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#FaithinPartnership

Three new reports on partnership working between faith and local government.

Frank Field: Introduce new tests for social housing

Frank Field said long-term residents who had paid their rents and taxes should get "first choice" on the principle housing should be "earned".

Campaigners for UK citizens to be given priority say foreign nationals get 40% of new housing in some parts of London.

Ministers have insisted UK citizens are not losing out in housing awards.

Mr Field has tabled a private member's bill which would introduce new measures to determine who should get social housing.

Currently, certain groups are given priority when it comes to social housing, such as the homeless, the elderly and families with children – as well those with refugee status.

To be eligible for social housing, most new migrants must be from the European Economic Area, or have leave to remain in the UK and they must demonstrate they have "settled status".

'Leapfrogging fear'

But the MP told the BBC that new tests should be applied, including how long someone had lived in an area, whether they had contributed to the community and whether they had paid their rents and taxes.

"It would be trying to return welfare to what Beveridge originally envisaged that it should be – that we should have a welfare state based on contributions rather than need trumping every other criteria," he told Radio 4's Today programme.

He said it was also fair to take into the account how applicants' children had behaved in the past, and any complaints from neighbours, to demonstrate whether families had an "exemplary tenancy" record.

The last Labour government said councils could exercise more discretion over housing awards, taking into account applicants' connections to the local community. But Mr Field said different councils had interpreted this in different ways, leading to inconsistency and confusion.

There was evidence that "good tenants were suffering" because others less deserving were "leapfrogging" them, he added.

"This is actually trying to say we should be much more careful, in any age of growing shortage of social housing and actually of welfare benefits, that those who contribute should not, as they are now, often find themselves discriminated against."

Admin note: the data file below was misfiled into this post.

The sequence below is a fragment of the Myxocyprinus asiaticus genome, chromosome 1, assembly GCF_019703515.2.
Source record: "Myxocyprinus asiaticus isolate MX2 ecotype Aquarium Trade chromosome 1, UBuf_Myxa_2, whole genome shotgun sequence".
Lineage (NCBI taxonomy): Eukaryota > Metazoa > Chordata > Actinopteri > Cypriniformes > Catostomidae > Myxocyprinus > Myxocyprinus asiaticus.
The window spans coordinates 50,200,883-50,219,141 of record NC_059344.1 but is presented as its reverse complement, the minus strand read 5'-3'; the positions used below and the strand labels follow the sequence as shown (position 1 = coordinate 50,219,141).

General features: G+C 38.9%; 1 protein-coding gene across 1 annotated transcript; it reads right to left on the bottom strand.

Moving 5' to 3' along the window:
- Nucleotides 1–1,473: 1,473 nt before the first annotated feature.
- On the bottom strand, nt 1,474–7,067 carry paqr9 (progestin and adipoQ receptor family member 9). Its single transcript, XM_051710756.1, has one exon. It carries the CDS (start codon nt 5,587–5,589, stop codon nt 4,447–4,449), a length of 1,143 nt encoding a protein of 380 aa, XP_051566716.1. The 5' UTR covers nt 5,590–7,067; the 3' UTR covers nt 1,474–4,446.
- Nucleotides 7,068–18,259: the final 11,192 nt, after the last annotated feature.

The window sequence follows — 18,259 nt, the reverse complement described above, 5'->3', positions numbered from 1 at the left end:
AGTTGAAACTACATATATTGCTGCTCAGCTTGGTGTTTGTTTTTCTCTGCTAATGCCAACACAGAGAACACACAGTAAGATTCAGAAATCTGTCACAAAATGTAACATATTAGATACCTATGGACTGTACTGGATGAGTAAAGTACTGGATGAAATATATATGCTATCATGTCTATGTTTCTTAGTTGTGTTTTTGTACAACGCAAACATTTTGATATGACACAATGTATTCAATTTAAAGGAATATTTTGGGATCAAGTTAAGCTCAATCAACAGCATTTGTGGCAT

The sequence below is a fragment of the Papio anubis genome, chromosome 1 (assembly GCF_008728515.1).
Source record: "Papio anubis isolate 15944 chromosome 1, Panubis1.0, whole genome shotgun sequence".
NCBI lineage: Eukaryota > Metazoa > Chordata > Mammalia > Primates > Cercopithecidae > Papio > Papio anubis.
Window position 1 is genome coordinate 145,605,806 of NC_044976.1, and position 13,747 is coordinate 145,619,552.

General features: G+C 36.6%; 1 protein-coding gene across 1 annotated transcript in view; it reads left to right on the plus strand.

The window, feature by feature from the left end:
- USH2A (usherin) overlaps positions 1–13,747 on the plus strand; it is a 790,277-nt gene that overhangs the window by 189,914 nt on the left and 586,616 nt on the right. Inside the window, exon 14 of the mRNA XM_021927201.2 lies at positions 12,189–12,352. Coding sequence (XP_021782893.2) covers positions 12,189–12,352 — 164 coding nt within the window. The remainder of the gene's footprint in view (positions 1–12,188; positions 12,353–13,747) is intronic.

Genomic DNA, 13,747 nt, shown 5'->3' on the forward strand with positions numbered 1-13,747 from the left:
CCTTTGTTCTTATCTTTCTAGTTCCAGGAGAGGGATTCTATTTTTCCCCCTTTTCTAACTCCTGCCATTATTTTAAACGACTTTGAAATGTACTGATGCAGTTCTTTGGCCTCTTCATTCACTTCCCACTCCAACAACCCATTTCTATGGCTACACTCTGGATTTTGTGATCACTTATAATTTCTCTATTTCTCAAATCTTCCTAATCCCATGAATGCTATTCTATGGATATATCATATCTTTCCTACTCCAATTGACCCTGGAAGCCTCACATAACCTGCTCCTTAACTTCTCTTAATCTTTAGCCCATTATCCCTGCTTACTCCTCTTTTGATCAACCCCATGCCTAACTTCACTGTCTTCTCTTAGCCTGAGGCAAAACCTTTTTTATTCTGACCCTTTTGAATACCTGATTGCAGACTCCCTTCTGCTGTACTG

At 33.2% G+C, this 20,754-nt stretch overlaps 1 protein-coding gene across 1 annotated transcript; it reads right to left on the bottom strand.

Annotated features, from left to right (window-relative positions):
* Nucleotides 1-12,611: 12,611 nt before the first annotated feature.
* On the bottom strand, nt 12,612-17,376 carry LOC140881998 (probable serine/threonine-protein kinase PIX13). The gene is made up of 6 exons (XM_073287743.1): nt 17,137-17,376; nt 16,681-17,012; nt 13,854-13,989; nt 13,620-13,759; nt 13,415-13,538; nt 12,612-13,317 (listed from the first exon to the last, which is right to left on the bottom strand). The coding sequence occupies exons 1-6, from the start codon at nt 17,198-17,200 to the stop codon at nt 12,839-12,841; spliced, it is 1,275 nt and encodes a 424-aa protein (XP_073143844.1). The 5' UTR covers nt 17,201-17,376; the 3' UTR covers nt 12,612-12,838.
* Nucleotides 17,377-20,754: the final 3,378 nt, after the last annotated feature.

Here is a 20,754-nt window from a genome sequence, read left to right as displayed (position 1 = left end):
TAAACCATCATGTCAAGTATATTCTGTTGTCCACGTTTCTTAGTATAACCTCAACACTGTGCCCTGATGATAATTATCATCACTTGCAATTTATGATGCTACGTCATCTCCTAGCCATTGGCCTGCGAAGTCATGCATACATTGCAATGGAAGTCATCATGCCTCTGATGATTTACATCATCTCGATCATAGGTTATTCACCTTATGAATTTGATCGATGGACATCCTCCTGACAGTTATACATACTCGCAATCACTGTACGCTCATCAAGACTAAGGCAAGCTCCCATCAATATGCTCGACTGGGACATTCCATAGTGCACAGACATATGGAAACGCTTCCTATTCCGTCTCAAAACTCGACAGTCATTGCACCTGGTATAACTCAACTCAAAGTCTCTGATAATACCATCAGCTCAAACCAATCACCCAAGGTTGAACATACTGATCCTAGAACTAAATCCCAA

'Negative attitudes'

The Labour MP is an adviser to Prime Minister David Cameron on tackling poverty and educational under-achievement in the UK. But his bill is only likely to become law if it has the support of the government.

Official records show foreign nationals accounted for 8.6% of all new social housing tenants in England in 2010-11.

But Migration Watch – which campaigns for tighter immigration controls – believes the proportion of social housing going to foreign nationals may be "much higher" than indicated.

The group says that, while foreign nationals should be able to receive housing allowance, only British citizens should be allocated social housing.

It said statistics showed that in some London boroughs, such as Ealing and Haringey, the figure was higher than 40% in 2010-11.

It said the overall picture was confused because many councils did not record, or only partially recorded, the nationality of new social housing tenants and this should be compulsory in future.

A report commissioned by the Equality and Human Rights Commission in 2009 found there was a "lack of evidence" to back up suggestions that current rules favoured recent immigrants over UK citizens.

The Institute of Public Policy Research found that 90% of all social tenants were UK-born and those who had arrived in the UK in the previous five years made up less than 2% of all those in social housing.

It called for a debate on the benefits of immigration to address "negative attitudes" towards migrants and social housing and for more investment in social and private housing to boost supply.

The government wants to reduce the social housing waiting list – currently above 1.8 million households – by building more suitable homes, and encouraging more people to swap properties and move into the private sector.

This article was taken from www.bbc.co.ukhttp://www.bbc.co.uk/news/uk-politics-17725800